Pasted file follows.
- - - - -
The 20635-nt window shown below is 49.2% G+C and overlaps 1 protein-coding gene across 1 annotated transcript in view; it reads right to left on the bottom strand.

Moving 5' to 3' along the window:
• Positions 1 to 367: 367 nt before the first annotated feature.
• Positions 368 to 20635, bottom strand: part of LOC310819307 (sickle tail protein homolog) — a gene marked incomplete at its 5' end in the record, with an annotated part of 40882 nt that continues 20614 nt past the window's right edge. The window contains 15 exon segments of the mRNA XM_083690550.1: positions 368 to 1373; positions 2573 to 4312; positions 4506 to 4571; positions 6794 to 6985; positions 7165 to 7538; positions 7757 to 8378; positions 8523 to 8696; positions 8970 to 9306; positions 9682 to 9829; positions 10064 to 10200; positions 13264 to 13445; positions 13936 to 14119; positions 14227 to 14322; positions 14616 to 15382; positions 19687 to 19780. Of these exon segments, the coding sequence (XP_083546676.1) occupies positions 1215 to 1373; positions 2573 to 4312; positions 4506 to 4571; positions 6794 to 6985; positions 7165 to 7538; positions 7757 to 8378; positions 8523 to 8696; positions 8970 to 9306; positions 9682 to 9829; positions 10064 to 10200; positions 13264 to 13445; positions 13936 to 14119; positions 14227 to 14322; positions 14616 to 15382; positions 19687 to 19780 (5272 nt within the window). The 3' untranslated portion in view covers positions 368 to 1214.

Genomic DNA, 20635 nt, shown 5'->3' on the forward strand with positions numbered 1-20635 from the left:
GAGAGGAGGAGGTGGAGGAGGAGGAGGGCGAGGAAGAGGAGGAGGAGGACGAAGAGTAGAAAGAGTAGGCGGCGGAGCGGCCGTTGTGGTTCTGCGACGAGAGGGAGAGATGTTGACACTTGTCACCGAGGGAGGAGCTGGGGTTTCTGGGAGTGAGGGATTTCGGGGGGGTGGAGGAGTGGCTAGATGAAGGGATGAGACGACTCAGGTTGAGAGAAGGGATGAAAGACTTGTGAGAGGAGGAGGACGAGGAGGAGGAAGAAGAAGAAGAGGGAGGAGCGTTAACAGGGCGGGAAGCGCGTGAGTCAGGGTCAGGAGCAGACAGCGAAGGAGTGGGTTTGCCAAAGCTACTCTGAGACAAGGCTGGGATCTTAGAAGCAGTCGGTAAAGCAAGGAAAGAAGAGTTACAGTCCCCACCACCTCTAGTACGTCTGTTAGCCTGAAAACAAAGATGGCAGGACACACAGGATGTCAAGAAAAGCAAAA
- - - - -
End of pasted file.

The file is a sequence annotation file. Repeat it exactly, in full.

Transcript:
The 20635-nt window shown below is 49.2% G+C and overlaps 1 protein-coding gene across 1 annotated transcript in view; it reads right to left on the bottom strand.

Moving 5' to 3' along the window:
• Positions 1 to 367: 367 nt before the first annotated feature.
• Positions 368 to 20635, bottom strand: part of LOC310819307 (sickle tail protein homolog) — a gene marked incomplete at its 5' end in the record, with an annotated part of 40882 nt that continues 20614 nt past the window's right edge. The window contains 15 exon segments of the mRNA XM_083690550.1: positions 368 to 1373; positions 2573 to 4312; positions 4506 to 4571; positions 6794 to 6985; positions 7165 to 7538; positions 7757 to 8378; positions 8523 to 8696; positions 8970 to 9306; positions 9682 to 9829; positions 10064 to 10200; positions 13264 to 13445; positions 13936 to 14119; positions 14227 to 14322; positions 14616 to 15382; positions 19687 to 19780. Of these exon segments, the coding sequence (XP_083546676.1) occupies positions 1215 to 1373; positions 2573 to 4312; positions 4506 to 4571; positions 6794 to 6985; positions 7165 to 7538; positions 7757 to 8378; positions 8523 to 8696; positions 8970 to 9306; positions 9682 to 9829; positions 10064 to 10200; positions 13264 to 13445; positions 13936 to 14119; positions 14227 to 14322; positions 14616 to 15382; positions 19687 to 19780 (5272 nt within the window). The 3' untranslated portion in view covers positions 368 to 1214.

Genomic DNA, 20635 nt, shown 5'->3' on the forward strand with positions numbered 1-20635 from the left:
GAGAGGAGGAGGTGGAGGAGGAGGAGGGCGAGGAAGAGGAGGAGGAGGACGAAGAGTAGAAAGAGTAGGCGGCGGAGCGGCCGTTGTGGTTCTGCGACGAGAGGGAGAGATGTTGACACTTGTCACCGAGGGAGGAGCTGGGGTTTCTGGGAGTGAGGGATTTCGGGGGGGTGGAGGAGTGGCTAGATGAAGGGATGAGACGACTCAGGTTGAGAGAAGGGATGAAAGACTTGTGAGAGGAGGAGGACGAGGAGGAGGAAGAAGAAGAAGAGGGAGGAGCGTTAACAGGGCGGGAAGCGCGTGAGTCAGGGTCAGGAGCAGACAGCGAAGGAGTGGGTTTGCCAAAGCTACTCTGAGACAAGGCTGGGATCTTAGAAGCAGTCGGTAAAGCAAGGAAAGAAGAGTTACAGTCCCCACCACCTCTAGTACGTCTGTTAGCCTGAAAACAAAGATGGCAGGACACACAGGATGTCAAGAAAAGCAAAA